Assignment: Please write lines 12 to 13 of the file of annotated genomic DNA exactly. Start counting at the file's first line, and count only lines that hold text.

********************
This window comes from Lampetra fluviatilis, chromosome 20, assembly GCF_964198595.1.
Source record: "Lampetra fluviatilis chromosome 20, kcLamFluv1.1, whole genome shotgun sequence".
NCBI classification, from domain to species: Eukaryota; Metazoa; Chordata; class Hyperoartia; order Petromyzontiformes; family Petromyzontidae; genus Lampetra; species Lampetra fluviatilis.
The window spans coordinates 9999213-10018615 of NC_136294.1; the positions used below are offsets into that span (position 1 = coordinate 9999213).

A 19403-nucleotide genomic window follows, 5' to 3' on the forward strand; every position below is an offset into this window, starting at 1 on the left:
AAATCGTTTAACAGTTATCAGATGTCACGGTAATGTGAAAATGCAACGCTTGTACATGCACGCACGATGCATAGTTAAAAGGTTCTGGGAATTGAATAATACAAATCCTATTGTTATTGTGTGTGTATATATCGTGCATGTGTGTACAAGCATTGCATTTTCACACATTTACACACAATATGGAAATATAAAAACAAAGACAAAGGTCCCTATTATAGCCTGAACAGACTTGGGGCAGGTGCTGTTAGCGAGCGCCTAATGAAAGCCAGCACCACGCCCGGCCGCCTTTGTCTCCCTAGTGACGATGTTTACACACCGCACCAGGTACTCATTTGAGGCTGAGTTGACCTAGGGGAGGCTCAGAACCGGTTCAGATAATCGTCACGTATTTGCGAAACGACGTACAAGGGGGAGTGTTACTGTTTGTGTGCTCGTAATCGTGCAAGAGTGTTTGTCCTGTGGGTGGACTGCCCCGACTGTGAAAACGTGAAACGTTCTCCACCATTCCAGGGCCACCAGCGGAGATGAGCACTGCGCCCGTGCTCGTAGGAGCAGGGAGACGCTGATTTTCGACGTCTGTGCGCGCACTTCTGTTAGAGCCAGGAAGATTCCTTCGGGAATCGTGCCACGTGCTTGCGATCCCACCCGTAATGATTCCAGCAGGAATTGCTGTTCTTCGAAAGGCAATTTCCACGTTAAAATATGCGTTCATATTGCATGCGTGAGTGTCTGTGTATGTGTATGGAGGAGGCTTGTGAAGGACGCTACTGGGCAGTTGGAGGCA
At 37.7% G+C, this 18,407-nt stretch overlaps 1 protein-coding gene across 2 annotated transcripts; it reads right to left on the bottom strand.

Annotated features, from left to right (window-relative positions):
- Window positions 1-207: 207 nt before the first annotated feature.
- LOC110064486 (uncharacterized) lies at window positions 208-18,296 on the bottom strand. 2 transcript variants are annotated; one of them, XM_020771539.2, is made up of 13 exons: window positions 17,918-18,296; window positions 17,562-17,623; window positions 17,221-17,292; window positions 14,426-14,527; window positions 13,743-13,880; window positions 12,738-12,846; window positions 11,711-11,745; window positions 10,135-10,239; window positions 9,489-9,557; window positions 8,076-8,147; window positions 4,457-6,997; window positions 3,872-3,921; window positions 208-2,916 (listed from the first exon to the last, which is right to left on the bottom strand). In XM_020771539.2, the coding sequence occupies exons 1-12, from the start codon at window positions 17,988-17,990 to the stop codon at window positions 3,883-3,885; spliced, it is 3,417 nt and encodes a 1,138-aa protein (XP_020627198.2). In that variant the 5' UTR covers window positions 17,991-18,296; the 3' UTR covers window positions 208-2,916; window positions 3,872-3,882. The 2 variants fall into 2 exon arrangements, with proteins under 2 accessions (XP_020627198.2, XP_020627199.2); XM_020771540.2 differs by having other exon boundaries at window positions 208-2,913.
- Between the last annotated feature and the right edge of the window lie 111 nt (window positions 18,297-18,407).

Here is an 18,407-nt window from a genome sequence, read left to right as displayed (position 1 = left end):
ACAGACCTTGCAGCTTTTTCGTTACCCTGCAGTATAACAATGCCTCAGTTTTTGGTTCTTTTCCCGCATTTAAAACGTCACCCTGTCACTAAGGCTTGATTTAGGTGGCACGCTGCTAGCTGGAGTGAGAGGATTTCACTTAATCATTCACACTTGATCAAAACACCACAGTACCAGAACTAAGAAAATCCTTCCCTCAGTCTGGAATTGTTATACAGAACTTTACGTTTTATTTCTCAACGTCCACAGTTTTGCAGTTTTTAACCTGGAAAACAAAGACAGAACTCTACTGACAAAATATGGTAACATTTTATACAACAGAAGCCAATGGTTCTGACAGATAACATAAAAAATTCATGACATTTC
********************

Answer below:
Here is an 18,407-nt window from a genome sequence, read left to right as displayed (position 1 = left end):
ACAGACCTTGCAGCTTTTTCGTTACCCTGCAGTATAACAATGCCTCAGTTTTTGGTTCTTTTCCCGCATTTAAAACGTCACCCTGTCACTAAGGCTTGATTTAGGTGGCACGCTGCTAGCTGGAGTGAGAGGATTTCACTTAATCATTCACACTTGATCAAAACACCACAGTACCAGAACTAAGAAAATCCTTCCCTCAGTCTGGAATTGTTATACAGAACTTTACGTTTTATTTCTCAACGTCCACAGTTTTGCAGTTTTTAACCTGGAAAACAAAGACAGAACTCTACTGACAAAATATGGTAACATTTTATACAACAGAAGCCAATGGTTCTGACAGATAACATAAAAAATTCATGACATTTC